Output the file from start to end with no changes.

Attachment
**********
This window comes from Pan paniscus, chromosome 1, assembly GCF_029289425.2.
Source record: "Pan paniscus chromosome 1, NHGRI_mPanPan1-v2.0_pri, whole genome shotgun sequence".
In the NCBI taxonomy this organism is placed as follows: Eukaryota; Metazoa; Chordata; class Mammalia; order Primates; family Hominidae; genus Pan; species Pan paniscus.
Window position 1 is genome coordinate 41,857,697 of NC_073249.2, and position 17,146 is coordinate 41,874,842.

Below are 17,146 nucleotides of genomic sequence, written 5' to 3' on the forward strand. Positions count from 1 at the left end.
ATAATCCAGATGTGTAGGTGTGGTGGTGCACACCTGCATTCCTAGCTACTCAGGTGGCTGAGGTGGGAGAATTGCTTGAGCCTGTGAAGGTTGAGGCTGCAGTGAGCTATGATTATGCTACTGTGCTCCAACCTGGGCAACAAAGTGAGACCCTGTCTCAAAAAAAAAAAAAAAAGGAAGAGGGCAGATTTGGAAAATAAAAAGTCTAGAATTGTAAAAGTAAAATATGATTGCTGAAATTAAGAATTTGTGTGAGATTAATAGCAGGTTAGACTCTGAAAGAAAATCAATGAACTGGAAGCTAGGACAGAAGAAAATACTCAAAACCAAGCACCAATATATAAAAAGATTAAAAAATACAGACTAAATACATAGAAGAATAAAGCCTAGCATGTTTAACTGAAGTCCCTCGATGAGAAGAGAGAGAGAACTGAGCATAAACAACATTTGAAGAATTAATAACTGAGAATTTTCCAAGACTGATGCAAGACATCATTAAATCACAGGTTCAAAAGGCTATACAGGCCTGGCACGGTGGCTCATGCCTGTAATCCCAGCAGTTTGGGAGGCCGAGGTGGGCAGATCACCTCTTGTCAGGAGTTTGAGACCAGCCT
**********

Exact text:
This window comes from Pan paniscus, chromosome 1, assembly GCF_029289425.2.
Source record: "Pan paniscus chromosome 1, NHGRI_mPanPan1-v2.0_pri, whole genome shotgun sequence".
In the NCBI taxonomy this organism is placed as follows: Eukaryota; Metazoa; Chordata; class Mammalia; order Primates; family Hominidae; genus Pan; species Pan paniscus.
Window position 1 is genome coordinate 41,857,697 of NC_073249.2, and position 17,146 is coordinate 41,874,842.

Below are 17,146 nucleotides of genomic sequence, written 5' to 3' on the forward strand. Positions count from 1 at the left end.
ATAATCCAGATGTGTAGGTGTGGTGGTGCACACCTGCATTCCTAGCTACTCAGGTGGCTGAGGTGGGAGAATTGCTTGAGCCTGTGAAGGTTGAGGCTGCAGTGAGCTATGATTATGCTACTGTGCTCCAACCTGGGCAACAAAGTGAGACCCTGTCTCAAAAAAAAAAAAAAAAGGAAGAGGGCAGATTTGGAAAATAAAAAGTCTAGAATTGTAAAAGTAAAATATGATTGCTGAAATTAAGAATTTGTGTGAGATTAATAGCAGGTTAGACTCTGAAAGAAAATCAATGAACTGGAAGCTAGGACAGAAGAAAATACTCAAAACCAAGCACCAATATATAAAAAGATTAAAAAATACAGACTAAATACATAGAAGAATAAAGCCTAGCATGTTTAACTGAAGTCCCTCGATGAGAAGAGAGAGAGAACTGAGCATAAACAACATTTGAAGAATTAATAACTGAGAATTTTCCAAGACTGATGCAAGACATCATTAAATCACAGGTTCAAAAGGCTATACAGGCCTGGCACGGTGGCTCATGCCTGTAATCCCAGCAGTTTGGGAGGCCGAGGTGGGCAGATCACCTCTTGTCAGGAGTTTGAGACCAGCCT